Combining the agencies would also reduce employer burdens by “consolidating their enforcement requirements” and benefit workers by having only “one door” to bring discrimination claims, it added.

“For example, employers would not have to provide duplicative information to two agencies if an EEOC complainant were also part of an OFCCP compliance evaluation, and individual federal contractor employees filing complaints with OFCCP would not experience delay from their complaint being transferred to EEOC,” it said.

Congress Will Need to Act

Congress will probably have to act to make a merger reality, not just to approve the budget but to amend specific laws or allow for reorganization, according to former OFCCP officials.

The president could likely transfer authority granted to the OFCCP in Executive Order 11,246 to the EEOC “with a stroke of a pen,” said Fox, now a management attorney with Fox, Wang & Morgan in San Jose, Calif.

The executive order bars workplace bias based on race, sex, religion, color, and national origin—similar to Title VII of the 1964 Civil Rights Act, which is enforced by the EEOC. The order goes a step further than Title VII by expressly banning sexual orientation and gender identity discrimination, as well as requiring affirmative action for certain protected classes. The EEOC doesn’t similarly enforce affirmative action requirements.

Congressional approval might be required to transfer authority under the other laws enforced by the OFCCP, namely Section 503 of the Rehabilitation Act and the Vietnam Era Veterans’ Readjustment Assistance Act.

Reorganization Law to Transfer Authority?

There’s precedent for transferring functions between the Labor Department and the EEOC, Jaime Ramón, a former OFCCP director under the George H. Bush administration, told Bloomberg BNA. Ramón currently is a management attorney with Dykema Cox Smith in Dallas.

The Age Discrimination in Employment Act and the Equal Pay Act, both enacted in the 1960s as amendments to the Fair Labor Standards Act, originally were enforced by the DOL’s Wage and Hour Division.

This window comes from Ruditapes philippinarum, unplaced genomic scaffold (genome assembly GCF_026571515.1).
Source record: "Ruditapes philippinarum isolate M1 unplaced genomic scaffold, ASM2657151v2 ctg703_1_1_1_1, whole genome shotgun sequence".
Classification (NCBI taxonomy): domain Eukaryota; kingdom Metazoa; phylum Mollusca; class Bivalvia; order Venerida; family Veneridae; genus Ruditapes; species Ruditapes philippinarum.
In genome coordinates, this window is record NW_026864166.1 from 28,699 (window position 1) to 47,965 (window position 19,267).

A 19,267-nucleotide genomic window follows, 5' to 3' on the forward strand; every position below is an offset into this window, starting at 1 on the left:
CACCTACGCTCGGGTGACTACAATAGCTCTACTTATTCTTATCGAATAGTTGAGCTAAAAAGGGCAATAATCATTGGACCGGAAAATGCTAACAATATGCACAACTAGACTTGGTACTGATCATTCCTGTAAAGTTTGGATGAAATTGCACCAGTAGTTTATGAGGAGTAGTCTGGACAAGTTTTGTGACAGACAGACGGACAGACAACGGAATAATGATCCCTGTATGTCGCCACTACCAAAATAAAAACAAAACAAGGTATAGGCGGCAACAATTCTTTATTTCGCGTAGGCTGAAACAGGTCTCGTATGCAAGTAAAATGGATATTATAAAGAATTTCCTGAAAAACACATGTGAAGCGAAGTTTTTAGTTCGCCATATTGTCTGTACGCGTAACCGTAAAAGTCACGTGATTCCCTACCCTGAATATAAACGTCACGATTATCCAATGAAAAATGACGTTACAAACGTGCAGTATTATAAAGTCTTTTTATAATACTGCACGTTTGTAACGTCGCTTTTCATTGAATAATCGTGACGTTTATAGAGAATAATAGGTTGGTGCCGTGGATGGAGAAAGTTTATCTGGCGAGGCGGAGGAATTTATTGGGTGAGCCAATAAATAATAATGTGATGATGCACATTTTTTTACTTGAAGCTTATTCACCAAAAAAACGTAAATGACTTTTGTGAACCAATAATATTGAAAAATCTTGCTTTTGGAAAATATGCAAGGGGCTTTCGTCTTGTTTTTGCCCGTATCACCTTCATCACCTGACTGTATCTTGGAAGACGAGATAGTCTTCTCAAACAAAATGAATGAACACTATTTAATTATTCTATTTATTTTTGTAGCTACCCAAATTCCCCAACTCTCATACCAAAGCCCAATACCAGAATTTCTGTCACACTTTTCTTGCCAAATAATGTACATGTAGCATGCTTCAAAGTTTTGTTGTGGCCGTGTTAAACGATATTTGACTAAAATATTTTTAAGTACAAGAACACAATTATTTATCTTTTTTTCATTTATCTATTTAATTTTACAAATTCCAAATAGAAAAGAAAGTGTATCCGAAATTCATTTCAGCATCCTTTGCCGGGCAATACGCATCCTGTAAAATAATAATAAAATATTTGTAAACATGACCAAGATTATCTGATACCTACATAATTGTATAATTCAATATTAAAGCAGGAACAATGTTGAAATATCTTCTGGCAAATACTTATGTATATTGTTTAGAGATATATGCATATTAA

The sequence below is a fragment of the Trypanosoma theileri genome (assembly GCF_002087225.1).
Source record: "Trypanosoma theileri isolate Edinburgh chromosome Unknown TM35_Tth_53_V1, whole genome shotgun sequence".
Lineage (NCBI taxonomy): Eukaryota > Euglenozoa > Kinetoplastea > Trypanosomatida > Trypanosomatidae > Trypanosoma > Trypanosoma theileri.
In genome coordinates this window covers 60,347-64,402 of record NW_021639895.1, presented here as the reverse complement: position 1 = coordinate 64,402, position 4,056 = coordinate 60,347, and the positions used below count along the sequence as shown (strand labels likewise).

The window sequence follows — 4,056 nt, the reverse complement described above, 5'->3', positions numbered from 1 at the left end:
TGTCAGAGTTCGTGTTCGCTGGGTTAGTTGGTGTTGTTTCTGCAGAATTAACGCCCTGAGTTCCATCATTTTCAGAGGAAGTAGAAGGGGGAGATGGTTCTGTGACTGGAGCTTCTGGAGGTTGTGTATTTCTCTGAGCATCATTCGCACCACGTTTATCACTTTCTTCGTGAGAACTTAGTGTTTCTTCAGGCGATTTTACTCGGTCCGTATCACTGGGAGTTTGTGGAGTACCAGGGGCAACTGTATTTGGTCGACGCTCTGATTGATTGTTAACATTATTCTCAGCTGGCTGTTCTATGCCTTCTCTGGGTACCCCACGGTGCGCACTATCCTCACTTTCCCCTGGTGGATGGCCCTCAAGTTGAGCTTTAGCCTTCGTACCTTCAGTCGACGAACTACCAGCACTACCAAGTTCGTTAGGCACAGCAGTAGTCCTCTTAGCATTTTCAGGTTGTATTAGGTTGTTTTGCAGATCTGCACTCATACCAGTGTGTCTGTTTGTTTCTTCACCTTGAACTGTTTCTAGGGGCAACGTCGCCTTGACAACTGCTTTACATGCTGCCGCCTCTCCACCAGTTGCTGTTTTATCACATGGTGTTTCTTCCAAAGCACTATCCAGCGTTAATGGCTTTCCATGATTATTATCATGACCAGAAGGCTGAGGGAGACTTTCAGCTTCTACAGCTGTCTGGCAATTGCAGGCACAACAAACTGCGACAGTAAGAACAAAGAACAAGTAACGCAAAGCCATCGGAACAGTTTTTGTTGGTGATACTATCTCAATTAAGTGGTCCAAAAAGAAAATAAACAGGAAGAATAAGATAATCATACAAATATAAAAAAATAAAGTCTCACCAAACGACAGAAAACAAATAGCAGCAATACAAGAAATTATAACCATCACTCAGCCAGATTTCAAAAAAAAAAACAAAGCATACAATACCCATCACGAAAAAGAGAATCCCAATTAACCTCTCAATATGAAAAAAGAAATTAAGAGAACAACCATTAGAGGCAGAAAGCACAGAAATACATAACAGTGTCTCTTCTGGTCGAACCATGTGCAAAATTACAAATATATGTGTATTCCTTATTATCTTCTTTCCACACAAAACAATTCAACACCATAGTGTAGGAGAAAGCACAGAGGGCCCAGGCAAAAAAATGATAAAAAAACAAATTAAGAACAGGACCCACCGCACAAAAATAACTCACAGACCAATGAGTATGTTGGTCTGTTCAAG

But President Jimmy Carter in 1978 transferred the authority to enforce the ADEA and the Equal Pay Act to the EEOC under a governmental reorganization plan.

Congress earlier passed the Reorganization Act of 1977, which allowed Carter to make changes to the executive branch over a specified amount of time.

Congress might need to pass a similar reorganization law for the Trump administration to transfer the OFCCP’s functions to the EEOC.

The texts of Section 503 and VEVRAA also would likely have to be amended to remove references to the labor secretary.

Amendments to Be Drafted

The OFCCP is expected to focus its policy-related actions and activities in fiscal 2018 on the merger process, budget documents said.

This includes drafting and reviewing a new executive order and legislative proposals to amend Section 503 and VEVRAA; assisting with rulemaking to transfer authority to EEOC; assessing and restructuring agency training programs; and integrating the OFCCP’s Help Desk functions with the EEOC’s system.

The agency would also work with the Government Accountability Office and the Office of Inspector General to close pending audits.

To contact the reporter on this story: Jay-Anne B. Casuga in Washington at jcasuga@bna.com; Kevin McGowan in Washington at kmcgowan@bna.com

To contact the editors responsible for this story: Peggy Aulino at maulino@bna.com; Terence Hyland at thyland@bna.com; Christopher Opfer at copfer@bna.com

For More Information

President Trump's fiscal year 2018 budget proposal is available at http://src.bna.com/o79. The OFCCP's FY 2018 budget justification is available at http://src.bna.com/o8D.